During January 2011, Anabel Hernandez's extended family held a party at a favorite cafe in the north of Mexico City. The gathering was to celebrate the birthday of Anabel's niece. As one of the country's leading journalists who rarely allows herself time off, she was especially happy because "the entire family was there. There are so many of us that it's extremely difficult to get everybody together in one place. It hardly ever happens."

Anabel Hernandez had to leave early, as so often, "to finish an article," and it was after she left that gunmen burst in. "Pointing rifles at my family, walking round the room — and taking wallets from people. But this was no robbery; no one tried to use any of the credit cards — it was pure intimidation, aimed at my family, and at me." It was more than a year before the authorities began looking for the assailants. And during that time the threats had continued: one afternoon last June, Hernandez opened her front door to find decapitated animals in a box on the doorstep.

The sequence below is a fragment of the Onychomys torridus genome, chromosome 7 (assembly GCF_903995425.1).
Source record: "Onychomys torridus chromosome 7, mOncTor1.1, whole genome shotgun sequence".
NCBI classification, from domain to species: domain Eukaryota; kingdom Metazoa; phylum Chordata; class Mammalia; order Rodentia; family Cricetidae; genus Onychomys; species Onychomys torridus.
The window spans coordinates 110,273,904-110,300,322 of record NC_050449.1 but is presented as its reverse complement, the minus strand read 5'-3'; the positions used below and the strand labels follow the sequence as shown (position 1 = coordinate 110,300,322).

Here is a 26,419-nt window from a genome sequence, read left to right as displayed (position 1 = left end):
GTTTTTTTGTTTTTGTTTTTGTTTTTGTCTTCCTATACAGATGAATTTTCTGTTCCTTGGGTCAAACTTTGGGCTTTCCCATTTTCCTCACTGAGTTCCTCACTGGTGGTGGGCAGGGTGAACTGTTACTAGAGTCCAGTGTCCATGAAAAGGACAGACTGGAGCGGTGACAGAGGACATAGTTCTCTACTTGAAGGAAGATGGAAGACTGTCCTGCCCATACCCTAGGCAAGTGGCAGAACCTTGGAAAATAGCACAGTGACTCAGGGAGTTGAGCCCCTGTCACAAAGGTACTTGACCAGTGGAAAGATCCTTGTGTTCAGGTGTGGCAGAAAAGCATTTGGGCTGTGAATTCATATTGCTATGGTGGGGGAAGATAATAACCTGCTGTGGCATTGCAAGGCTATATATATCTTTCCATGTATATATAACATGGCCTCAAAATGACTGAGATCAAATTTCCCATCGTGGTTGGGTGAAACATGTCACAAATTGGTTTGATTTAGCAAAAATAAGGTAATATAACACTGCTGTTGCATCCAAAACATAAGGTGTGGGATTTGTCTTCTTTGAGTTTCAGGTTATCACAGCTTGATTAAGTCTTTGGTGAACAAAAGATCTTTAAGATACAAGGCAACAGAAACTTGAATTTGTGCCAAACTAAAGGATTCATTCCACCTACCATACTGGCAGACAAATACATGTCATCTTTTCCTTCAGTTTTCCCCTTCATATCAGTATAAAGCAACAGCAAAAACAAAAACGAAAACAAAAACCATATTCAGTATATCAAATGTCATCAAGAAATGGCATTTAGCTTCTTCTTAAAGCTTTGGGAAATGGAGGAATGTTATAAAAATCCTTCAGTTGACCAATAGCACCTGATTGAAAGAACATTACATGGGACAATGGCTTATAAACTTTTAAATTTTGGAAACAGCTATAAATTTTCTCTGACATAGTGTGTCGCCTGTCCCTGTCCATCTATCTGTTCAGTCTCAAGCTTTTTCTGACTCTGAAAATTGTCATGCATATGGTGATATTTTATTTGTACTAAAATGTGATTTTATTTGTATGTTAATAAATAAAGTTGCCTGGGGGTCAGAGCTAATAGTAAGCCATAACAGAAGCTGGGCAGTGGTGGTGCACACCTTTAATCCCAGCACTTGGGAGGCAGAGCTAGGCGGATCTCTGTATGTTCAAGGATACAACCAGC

Hernandez's offense was to write a book about the drug cartels that have wrought carnage across Mexico, taking some 80,000 lives, leaving a further 20,000 unaccounted for — and forging a new form of 21st-century warfare. But there have been other books about this bloodletting; what made "Los Senores del Narco" different was its relentless narrative linking the syndicate that has driven much of the violence — the Sinaloa cartel, the biggest criminal organization in the world — to the leadership of the Mexican state.